Point being, changing the mascot won't lose a school any support. Sure, a generation of alumni will whine around for a while, and then they'll discover how much their old sweatshirts are worth on E-Bay, and they'll get over it.

JoAnna said...

I agree with helen brenna, sterotyping is something that people do almost everyday.

The key is to become more aware of when you are sterotyping people. Sterotyping is learned and in some cases can be "unlearned" to a degree.

Anonymous said...

Thanks, Kathleen, for enduring my rant, and for posting such thought provoking blog.

Helen has a great point about being more aware of unintentional stereotyping.

The best book that I have read about this is Malcom Gladwell's book "Blink" I consider myself a person who tries to see people, not stereotypes, but I took his quiz and learned alot about what social conditioning has done to shape my reactions, and that I need to be very mindful of this.

I think everyone has some underlying prejudices and I know that I try very hard to "unlearn" mine. It is an ongoing process for me.

Kathleen Eagle said...

I absolutely agree that everone has underlying, subconscious prejudices influencing their behavior. I have my father's 4th grade geography book, published in 1924 (the year he was born). It's fascinating. What he learned in school at the age of 9 was that American Indians are a primitive people who lived the same way throughout their history, made no "improvements" on the land, developed nothing, and are so much better off now that they're being cared for by white people. And you can imagine the way Africans are presented in the book. My parents grew up in Virginia, but this was a book that was used in schools all over the country.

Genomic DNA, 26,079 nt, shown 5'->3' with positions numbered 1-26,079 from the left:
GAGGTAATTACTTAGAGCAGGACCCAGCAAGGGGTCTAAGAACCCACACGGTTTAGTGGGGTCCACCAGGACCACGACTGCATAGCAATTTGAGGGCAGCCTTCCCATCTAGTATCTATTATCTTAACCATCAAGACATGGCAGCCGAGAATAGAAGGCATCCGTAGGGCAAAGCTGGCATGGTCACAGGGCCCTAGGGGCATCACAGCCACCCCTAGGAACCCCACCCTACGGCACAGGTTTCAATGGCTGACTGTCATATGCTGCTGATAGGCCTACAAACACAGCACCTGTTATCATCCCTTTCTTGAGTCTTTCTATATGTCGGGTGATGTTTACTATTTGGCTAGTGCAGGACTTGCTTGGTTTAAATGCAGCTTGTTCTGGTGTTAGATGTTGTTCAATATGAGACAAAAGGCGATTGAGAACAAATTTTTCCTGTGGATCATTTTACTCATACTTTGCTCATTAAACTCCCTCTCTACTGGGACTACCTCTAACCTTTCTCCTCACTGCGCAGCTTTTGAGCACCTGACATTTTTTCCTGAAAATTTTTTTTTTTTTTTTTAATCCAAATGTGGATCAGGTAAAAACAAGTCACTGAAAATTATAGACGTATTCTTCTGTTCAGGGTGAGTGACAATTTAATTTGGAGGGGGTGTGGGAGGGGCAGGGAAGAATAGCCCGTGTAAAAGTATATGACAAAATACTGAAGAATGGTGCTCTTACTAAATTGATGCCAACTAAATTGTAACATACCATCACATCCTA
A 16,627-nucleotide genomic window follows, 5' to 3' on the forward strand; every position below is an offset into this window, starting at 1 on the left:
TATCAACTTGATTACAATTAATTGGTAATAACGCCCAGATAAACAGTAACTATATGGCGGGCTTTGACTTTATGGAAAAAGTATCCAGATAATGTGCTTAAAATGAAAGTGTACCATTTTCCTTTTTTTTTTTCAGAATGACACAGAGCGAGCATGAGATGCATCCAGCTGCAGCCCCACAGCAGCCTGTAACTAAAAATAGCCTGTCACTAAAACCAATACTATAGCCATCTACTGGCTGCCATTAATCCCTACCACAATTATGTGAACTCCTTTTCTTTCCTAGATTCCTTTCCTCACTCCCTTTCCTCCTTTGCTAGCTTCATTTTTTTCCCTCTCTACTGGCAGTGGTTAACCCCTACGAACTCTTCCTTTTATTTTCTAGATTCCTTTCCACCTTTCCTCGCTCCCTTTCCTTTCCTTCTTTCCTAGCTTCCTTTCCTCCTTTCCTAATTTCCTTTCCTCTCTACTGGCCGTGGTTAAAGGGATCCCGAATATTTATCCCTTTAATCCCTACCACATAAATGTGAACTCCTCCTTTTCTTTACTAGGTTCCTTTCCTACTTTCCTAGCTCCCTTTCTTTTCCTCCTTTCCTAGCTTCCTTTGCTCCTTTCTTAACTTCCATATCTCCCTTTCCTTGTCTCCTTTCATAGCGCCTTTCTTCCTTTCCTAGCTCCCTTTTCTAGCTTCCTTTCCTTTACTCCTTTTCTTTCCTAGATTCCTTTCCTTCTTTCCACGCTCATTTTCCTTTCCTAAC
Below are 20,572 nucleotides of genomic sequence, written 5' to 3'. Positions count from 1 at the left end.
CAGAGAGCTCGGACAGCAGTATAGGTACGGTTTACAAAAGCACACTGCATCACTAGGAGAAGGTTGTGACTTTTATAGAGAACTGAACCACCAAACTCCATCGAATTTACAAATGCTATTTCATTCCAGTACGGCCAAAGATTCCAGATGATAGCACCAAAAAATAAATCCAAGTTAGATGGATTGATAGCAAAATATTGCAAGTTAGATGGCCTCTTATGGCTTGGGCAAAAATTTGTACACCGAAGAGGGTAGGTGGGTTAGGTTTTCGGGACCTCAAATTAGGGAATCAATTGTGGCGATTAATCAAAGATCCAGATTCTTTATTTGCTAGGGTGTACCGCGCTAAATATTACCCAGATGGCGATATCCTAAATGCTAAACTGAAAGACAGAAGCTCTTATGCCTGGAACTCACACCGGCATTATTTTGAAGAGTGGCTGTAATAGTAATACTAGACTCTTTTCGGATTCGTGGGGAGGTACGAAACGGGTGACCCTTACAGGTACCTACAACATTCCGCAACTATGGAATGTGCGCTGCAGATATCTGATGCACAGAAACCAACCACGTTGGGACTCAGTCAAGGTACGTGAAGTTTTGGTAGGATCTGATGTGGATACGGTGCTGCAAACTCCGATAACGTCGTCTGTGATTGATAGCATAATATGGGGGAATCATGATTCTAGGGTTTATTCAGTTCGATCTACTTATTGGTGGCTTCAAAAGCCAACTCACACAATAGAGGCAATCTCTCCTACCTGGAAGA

A generation later I learned from grade school texts that weren't quite as blatant, largely because they were pretty much all about white people. Progress? Some. By the time I got to high school in the 60's--aka The Age of Enlightenment--teachers were encouraging students to question everything. My US History class used no text book--all source documents--and we debated, discussed, challenged. It was an experimental program from Amherst College, and our teacher was the best. He was no spring chicken, either--a good deal older than my father. I was scared to death of him, but, man, did I learn to think.

Anyway, the "greatest Generation" made advances despite negative social conditioning. The people who used that 1924 text gave us the Civil Rights Act. And I think we Boomers added some to that progress. Can't stop now, though.